By Glen C. Hansen
An environmental group sued various timber companies along with the Oregon State Forester and the individual members of the Oregon Board of Forestry for violations of Clean Water Act (“CWA”) on the grounds they did not obtain permits from the U. S. Environmental Protection Agency (“EPA”) for stormwater runoff that flows from logging roads into systems of ditches, culverts, and channels, which is eventually discharged into forest streams and rivers. The Ninth Circuit Court of Appeals concluded that such runoff from logging roads is a point source discharge and thus, an NPDES permit is required. That ruling reversed a 30-year practice of exempting stormwater from forest roads from NPDES permitting (i.e., the “Silvicultural Rule”).
On Monday, December 3, 2012, the U.S. Supreme Court heard oral argument after granting certiorari in the case. However, on Friday, November 30, 2012, three days before oral argument, the Court was informed that the EPA had just concluded a new rulemaking (in an unusually short timeframe), which amended and reaffirmed the existing Silvicultural Rule, and which specifically disapproved the Ninth Circuit’s decision in this case. That new rulemaking gave the State of Oregon what Chief Justice Roberts described as “almost all the relief they’re looking for” in defending the lawsuit. Chief Justice Roberts chided the government attorneys for not informing the Court in early November that a new rule was about to be issued, which could have delayed the Court’s oral argument, and possibly allowed supplemental briefing. The Deputy Solicitor General conceded that issuing the new rule the Friday before Monday’s oral argument was “suboptimal.” Counsel for the respondent environmental group stated to the Court that the new EPA rule “simply violates the statute,” is “not as clear as you might think,” “doesn’t moot the case,” and that EPA “is leaving open our argument.” Therefore the group is likely to bring an entirely new citizen suit action against the EPA to challenge the new rule.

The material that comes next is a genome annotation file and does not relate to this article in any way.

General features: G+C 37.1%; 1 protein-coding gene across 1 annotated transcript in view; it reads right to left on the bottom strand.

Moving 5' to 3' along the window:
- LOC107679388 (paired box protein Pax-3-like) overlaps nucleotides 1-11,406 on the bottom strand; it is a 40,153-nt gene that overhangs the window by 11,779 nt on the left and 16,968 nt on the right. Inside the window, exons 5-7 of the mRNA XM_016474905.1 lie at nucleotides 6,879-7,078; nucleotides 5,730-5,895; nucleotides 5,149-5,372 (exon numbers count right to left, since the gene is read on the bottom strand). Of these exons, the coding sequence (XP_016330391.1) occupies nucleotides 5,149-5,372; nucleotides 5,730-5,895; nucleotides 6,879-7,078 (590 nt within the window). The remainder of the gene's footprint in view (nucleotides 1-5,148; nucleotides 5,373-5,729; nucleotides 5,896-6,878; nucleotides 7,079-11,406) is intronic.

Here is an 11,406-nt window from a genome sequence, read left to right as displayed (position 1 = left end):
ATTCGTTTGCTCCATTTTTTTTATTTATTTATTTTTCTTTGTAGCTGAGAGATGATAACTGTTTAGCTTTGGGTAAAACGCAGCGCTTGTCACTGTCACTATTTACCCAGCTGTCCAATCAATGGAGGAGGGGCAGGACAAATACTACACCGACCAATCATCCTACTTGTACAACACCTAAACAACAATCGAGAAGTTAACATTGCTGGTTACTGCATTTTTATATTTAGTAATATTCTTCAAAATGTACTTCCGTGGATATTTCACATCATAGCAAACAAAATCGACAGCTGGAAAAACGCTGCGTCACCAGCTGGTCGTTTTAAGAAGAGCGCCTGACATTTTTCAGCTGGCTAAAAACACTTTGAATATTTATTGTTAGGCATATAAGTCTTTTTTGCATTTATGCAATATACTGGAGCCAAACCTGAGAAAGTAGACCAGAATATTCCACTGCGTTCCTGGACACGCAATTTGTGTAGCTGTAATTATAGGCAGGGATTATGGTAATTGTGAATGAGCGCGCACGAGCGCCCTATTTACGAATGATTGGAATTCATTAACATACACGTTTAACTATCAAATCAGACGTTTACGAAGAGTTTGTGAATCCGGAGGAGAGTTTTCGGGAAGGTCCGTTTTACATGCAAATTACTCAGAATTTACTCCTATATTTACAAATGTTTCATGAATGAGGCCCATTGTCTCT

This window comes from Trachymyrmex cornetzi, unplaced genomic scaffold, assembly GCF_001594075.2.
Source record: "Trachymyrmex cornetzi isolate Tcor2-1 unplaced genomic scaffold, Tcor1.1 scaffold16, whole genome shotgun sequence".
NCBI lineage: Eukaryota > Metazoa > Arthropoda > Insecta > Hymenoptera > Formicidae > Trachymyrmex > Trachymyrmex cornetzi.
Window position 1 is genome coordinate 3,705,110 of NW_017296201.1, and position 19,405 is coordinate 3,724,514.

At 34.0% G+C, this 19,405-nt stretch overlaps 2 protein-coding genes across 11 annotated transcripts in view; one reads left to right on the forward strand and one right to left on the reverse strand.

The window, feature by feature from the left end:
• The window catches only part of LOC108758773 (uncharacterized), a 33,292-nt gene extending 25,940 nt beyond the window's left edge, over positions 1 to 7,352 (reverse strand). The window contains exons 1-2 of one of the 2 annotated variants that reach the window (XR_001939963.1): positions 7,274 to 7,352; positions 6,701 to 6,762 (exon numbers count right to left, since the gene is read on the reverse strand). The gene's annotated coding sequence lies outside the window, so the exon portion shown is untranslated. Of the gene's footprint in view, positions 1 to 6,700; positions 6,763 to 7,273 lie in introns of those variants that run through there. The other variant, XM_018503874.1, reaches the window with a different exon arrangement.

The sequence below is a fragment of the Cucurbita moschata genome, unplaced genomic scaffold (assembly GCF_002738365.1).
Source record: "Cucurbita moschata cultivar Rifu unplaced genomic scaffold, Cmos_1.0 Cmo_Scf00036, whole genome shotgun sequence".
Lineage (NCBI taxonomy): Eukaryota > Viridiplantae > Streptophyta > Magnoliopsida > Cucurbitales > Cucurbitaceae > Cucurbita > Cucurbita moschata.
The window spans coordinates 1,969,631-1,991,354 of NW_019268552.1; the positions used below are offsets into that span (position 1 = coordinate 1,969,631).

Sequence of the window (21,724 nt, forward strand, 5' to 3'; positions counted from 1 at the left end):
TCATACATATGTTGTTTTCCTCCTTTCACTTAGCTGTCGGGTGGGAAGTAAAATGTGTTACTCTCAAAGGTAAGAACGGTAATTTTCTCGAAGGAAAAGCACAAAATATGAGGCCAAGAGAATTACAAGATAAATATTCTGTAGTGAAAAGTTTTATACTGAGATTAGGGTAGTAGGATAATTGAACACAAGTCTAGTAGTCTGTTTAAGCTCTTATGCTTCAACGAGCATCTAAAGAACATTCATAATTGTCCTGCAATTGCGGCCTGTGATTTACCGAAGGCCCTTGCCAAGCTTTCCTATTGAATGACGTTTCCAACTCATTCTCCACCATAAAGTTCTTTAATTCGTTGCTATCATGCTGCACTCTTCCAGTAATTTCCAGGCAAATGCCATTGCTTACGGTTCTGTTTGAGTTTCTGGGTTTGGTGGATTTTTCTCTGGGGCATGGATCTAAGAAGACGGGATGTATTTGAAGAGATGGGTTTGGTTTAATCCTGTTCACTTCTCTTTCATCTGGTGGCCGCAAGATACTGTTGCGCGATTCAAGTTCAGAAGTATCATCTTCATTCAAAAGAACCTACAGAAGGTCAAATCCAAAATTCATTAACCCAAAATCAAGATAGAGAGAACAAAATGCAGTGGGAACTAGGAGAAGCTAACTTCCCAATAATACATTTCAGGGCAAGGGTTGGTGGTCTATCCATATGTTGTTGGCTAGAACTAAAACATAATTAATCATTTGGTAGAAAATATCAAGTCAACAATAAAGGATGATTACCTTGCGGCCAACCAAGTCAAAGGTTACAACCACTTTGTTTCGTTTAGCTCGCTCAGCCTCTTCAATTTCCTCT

During oral argument, the Justices and attorneys struggled with what to do with the case procedurally. For example, Justice Kennedy’s questioned whether the Court should “vacate for the court of appeals to consider in the first instance the extent to which this regulation may bear on its opinion.” The Justices will now have to consider the following issues:
Should the Court consider the Ninth Circuit’s decision on the merits anyway because that legal interpretation could preempt years of additional litigation regarding the retrospective relief sought by the environmental group in the lawsuit, including attorneys’ fees, penalties for alleged past violations, and remediation for alleged past environmental harm;
Should the Court overturn the Ninth Circuit’s decision and find for the State of Oregon on the merits because, according to counsel for the State of Oregon, that will “preclude a large part of the basis for the challenge to the new rule” and “eliminate one of the arguments that the plaintiffs will make in a challenge to the new rule”;
Should the Court merely find the case moot, as Deputy Solicitor General suggested, because of the EPA’s view that the “new rule was not intended to change the meaning of the preexisting definition”;
Should the Court dismiss the case as improvidently granted, as counsel for the environmental group recommended, which would then let the parties return to the Ninth Circuit to address whether any remedies can be given to the environmental group.
Thus, in light of the unique and sudden developments in the case, there is great uncertainty over what the Court will now do with the litigation, as well as whether there will be any further litigation over the retrospective relief sought by the plaintiff in that case. The only thing that appears somewhat certain after oral argument is that EPA’s new rule will likely be challenged by the environmental group. Decker v. Northwest Environmental Defense Center, 183 L.Ed.2d 673, 2012 U.S. LEXIS 4793 (case no. 11-338), on cert. review of Northwest Environmental Defense Center v. Brown (9th Cir. 2011) 640 F.3d 1063.
Glen Hansen is senior counsel at Abbott & Kindermann, LLP. For questions relating to this article or any other California land use, real estate, environmental and/or planning issues contact Abbott & Kindermann, LLP at (916) 456-9595.
The information presented in this article should not be construed to be formal legal advice by Abbott & Kindermann, LLP, or the formation of a lawyer/client relationship. Because of the changing nature of this area of the law and the importance of individual facts, readers are encouraged to seek independent counsel for advice regarding their individual legal issues.